Going For The Heartstrings By Way Of The Silver Lining
A lot of the reasons behind people's writing of autobiographies and memoirs is to recount a life changing experience, or a series of life changing events. Not all of these life changing occurrences are happy. To quote Dostoyevsky, "All happy families are the same. Every unhappy family is unique."
Fiction is often easier to write than autobiographies; for one, you can have it happen to someone else, though a lot of fiction draws on experiences that shaped the author's own life. It's also easier to write fiction because fiction has to make sense; it must lead to a resolution.
Real life seldom has nice, clean resolutions tied up with a bow in the final chapter. Life is messy and it generally goes on long after the dramatic events have transpired.
Still there are techniques that are used in fiction writing that are appropriate to writing memoirs and for maintaining sympathy while you build your narrative up.
The first one is that you should rely on the expectation of an ending. Even if it's not a happy ending, there has to be an ending for the reader to look forward to; it's what they're aiming for as they go through. So briefly allude to the ending, and at each turn of the tale, show how you're working towards the conclusion – and then show the things that happened on the way that made these events emotionally resonant.
An example of this might be to start with watching a child run around in the park chasing the dog, happy and carefree on a bright sunny day…then reflect on the ordeals of going through a miscarriage and eventually an adoption agency to get the child to that state. You've established what the end state is (happy child playing with dog) and now you're going to showcase what you went through to get there.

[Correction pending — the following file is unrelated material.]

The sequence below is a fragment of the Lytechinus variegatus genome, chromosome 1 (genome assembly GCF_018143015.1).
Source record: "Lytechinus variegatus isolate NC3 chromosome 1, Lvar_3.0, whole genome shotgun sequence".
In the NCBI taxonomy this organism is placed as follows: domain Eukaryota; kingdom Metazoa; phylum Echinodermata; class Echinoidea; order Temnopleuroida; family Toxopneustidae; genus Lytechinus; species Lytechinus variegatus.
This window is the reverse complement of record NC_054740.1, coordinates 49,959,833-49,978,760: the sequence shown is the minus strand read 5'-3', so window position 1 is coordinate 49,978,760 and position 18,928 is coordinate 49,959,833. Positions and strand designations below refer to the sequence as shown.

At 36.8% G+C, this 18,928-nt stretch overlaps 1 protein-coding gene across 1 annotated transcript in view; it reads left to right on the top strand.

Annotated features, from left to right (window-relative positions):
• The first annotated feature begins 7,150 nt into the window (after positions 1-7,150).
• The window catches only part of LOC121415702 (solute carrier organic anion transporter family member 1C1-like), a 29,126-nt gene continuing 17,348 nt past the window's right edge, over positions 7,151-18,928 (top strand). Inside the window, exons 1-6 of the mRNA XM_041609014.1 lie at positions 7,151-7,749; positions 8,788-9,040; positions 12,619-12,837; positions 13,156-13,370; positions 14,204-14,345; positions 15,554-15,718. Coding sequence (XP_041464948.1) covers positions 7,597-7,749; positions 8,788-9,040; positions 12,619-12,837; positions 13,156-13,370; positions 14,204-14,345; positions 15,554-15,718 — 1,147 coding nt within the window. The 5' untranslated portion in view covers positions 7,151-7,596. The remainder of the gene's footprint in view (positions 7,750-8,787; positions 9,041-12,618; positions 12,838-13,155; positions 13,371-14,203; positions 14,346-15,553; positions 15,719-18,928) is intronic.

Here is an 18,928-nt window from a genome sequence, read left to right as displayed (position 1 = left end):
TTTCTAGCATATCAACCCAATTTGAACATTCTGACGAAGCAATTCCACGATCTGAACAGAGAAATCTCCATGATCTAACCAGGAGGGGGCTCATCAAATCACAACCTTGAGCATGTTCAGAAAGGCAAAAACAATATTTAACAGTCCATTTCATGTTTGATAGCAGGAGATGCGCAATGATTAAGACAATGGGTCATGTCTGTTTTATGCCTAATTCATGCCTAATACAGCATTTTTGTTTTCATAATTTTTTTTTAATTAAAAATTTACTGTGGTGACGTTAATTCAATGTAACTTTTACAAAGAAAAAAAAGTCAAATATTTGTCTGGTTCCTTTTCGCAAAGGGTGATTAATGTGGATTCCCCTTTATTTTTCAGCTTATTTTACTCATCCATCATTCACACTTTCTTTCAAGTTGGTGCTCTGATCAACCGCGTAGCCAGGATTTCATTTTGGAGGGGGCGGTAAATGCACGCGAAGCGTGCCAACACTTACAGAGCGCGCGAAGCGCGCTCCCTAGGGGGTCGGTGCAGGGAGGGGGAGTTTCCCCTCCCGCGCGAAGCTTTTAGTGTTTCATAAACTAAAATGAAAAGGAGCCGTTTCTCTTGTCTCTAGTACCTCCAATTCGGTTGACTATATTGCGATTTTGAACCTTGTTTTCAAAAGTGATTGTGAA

The audience will read along, because they know that there's a happy ending.
Now, this technique doesn't always have to entail a happy ending; one of the most gripping
popular narratives of treatment for cancer certainly doesn't have a “happy ever after” conclusion – the woman who wrote it, Karen Berger, died of side effects from chemotherapy in an attempt to treat stage IV ovarian cancer. Anne Frank's diary also doesn't have a happy ending either, but grips the reader from start to end.
The trick to both of those and maintaining the sympathy of the reader is to remit on the hope that both of those authors felt. At each turn through the tale, you can see how they're trying to live a normal life, or the remnants of a normal life. They build up these fragile castles of hope, and every time a cornice is knocked off by life experience, you can see them mending them again.
To maintain the sympathy of your audience, you have to either convince them that there's a happy ending at the end, or that at each stage of the narrative, that the author believes there's a happy ending at the end. Otherwise, there's too much unrelenting depression going on. It turns into a grind to read, and nobody finishes it. It’s this resolution of the human spirit faced with unspeakable horrors that gives us glimmers of hope.
So, to maintain your audience’s interest, please remember to showcase the bright side of the narrative, to give them a break from the sadness.